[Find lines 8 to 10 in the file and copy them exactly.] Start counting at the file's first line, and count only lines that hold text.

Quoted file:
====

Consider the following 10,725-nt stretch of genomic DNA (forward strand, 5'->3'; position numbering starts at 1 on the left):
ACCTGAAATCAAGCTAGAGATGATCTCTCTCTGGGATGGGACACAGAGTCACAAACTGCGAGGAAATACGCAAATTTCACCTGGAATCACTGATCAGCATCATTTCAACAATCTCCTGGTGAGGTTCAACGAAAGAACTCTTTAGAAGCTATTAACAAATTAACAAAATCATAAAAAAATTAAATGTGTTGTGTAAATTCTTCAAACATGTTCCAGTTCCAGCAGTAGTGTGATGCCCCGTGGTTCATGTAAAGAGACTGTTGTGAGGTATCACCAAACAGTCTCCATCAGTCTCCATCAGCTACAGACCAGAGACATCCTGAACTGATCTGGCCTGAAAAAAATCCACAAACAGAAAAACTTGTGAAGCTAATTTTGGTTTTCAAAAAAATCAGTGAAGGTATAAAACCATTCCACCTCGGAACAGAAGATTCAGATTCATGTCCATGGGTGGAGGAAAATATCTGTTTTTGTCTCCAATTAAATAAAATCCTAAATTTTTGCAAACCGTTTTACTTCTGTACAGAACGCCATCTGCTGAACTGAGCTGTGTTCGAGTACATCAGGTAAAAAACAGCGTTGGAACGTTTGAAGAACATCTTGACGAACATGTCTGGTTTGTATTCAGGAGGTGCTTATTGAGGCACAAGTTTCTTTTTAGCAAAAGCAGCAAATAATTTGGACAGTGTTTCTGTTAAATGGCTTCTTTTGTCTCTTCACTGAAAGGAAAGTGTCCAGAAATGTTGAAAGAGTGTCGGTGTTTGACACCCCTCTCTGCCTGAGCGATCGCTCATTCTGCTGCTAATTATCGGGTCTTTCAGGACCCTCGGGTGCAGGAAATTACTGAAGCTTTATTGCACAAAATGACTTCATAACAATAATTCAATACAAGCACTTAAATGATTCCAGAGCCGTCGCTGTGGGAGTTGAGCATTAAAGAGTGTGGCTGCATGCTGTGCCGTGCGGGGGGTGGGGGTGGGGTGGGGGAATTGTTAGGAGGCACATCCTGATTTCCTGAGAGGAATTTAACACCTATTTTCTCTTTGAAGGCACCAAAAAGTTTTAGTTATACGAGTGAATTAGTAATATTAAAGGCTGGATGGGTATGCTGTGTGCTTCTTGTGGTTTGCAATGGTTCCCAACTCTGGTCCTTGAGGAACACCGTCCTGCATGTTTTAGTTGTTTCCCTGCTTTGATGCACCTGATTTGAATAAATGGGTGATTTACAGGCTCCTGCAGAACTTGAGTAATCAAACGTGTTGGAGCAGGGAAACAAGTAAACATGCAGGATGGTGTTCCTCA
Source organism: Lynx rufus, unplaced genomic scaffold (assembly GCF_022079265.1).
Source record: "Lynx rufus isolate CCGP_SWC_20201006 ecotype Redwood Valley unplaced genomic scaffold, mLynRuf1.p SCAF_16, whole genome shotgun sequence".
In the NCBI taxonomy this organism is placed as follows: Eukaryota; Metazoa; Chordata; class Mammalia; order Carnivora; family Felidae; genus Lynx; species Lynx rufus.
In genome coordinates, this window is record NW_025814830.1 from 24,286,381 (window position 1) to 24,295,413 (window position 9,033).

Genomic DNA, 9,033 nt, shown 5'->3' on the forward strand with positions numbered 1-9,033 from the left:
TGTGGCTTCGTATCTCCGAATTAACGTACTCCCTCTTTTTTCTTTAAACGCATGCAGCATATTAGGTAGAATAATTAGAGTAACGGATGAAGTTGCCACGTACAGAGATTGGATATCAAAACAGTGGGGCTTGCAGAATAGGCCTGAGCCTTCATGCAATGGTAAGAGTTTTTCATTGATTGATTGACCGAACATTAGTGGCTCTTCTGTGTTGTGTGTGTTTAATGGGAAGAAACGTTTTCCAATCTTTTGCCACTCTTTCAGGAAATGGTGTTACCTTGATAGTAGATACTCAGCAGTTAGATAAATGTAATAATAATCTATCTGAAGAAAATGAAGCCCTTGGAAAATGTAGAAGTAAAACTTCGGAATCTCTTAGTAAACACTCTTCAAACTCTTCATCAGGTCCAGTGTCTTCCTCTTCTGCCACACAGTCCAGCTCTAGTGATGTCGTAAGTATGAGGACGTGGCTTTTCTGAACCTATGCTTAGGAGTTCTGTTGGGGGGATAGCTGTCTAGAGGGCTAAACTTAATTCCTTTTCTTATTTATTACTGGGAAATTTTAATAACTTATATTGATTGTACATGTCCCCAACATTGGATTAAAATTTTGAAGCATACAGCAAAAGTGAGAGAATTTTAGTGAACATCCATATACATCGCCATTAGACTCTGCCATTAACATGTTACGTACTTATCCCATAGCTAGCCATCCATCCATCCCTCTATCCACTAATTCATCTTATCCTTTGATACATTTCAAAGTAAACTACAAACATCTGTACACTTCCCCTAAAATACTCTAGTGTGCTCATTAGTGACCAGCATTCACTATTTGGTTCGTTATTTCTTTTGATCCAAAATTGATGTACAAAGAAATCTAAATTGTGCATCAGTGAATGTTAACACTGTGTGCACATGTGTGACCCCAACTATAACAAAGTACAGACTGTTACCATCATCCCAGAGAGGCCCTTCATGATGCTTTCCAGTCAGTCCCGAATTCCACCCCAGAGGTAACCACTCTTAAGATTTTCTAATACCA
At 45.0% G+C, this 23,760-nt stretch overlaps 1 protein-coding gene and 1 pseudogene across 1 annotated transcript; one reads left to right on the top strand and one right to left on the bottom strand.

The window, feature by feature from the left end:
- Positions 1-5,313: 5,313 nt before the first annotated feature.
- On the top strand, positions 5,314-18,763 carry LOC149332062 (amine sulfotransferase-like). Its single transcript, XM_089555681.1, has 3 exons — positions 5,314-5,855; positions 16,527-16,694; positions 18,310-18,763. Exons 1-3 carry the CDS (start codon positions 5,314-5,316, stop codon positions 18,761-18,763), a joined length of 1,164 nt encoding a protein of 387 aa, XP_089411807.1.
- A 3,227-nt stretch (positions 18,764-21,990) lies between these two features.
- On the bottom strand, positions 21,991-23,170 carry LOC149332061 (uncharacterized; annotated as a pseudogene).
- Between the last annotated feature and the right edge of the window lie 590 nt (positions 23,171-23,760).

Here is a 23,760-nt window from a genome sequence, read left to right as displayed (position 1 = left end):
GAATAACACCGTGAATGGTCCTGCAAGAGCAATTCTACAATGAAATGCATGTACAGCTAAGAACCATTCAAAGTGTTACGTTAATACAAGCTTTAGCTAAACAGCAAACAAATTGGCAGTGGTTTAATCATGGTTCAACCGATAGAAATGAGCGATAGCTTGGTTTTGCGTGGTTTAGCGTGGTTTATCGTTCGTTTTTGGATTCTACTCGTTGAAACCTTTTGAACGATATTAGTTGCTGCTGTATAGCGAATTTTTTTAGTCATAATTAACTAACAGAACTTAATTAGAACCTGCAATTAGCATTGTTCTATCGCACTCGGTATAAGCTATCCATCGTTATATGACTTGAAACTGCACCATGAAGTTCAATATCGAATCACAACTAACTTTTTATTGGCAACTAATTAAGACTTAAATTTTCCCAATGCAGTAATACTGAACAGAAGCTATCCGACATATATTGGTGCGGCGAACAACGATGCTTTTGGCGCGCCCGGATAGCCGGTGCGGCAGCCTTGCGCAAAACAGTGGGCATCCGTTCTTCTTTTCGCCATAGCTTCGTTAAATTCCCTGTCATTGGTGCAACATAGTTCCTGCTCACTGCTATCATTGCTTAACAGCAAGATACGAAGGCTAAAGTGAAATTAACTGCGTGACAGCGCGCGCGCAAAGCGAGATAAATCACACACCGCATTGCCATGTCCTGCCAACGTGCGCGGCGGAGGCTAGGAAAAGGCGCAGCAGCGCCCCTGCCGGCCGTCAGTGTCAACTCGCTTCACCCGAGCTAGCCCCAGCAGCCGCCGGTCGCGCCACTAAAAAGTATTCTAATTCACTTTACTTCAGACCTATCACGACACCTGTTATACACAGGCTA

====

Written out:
TGTGGCTTCGTATCTCCGAATTAACGTACTCCCTCTTTTTTCTTTAAACGCATGCAGCATATTAGGTAGAATAATTAGAGTAACGGATGAAGTTGCCACGTACAGAGATTGGATATCAAAACAGTGGGGCTTGCAGAATAGGCCTGAGCCTTCATGCAATGGTAAGAGTTTTTCATTGATTGATTGACCGAACATTAGTGGCTCTTCTGTGTTGTGTGTGTTTAATGGGAAGAAACGTTTTCCAATCTTTTGCCACTCTTTCAGGAAATGGTGTTACCTTGATAGTAGATACTCAGCAGTTAGATAAATGTAATAATAATCTATCTGAAGAAAATGAAGCCCTTGGAAAATGTAGAAGTAAAACTTCGGAATCTCTTAGTAAACACTCTTCAAACTCTTCATCAGGTCCAGTGTCTTCCTCTTCTGCCACACAGTCCAGCTCTAGTGATGTCGTAAGTATGAGGACGTGGCTTTTCTGAACCTATGCTTAGGAGTTCTGTTGGGGGGATAGCTGTCTAGAGGGCTAAACTTAATTCCTTTTCTTATTTATTACTGGGAAATTTTAATAACTTATATTGATTGTACATGTCCCCAACATTGGATTAAAATTTTGAAGCATACAGCAAAAGTGAGAGAATTTTAGTGAACATCCATATACATCGCCATTAGACTCTGCCATTAACATGTTACGTACTTATCCCATAGCTAGCCATCCATCCATCCCTCTATCCACTAATTCATCTTATCCTTTGATACATTTCAAAGTAAACTACAAACATCTGTACACTTCCCCTAAAATACTCTAGTGTGCTCATTAGTGACCAGCATTCACTATTTGGTTCGTTATTTCTTTTGATCCAAAATTGATGTACAAAGAAATCTAAATTGTGCATCAGTGAATGTTAACACTGTGTGCACATGTGTGACCCCAACTATAACAAAGTACAGACTGTTACCATCATCCCAGAGAGGCCCTTCATGATGCTTTCCAGTCAGTCCCGAATTCCACCCCAGAGGTAACCACTCTTAAGATTTTCTAATACCA
At 45.0% G+C, this 23,760-nt stretch overlaps 1 protein-coding gene and 1 pseudogene across 1 annotated transcript; one reads left to right on the top strand and one right to left on the bottom strand.

The window, feature by feature from the left end: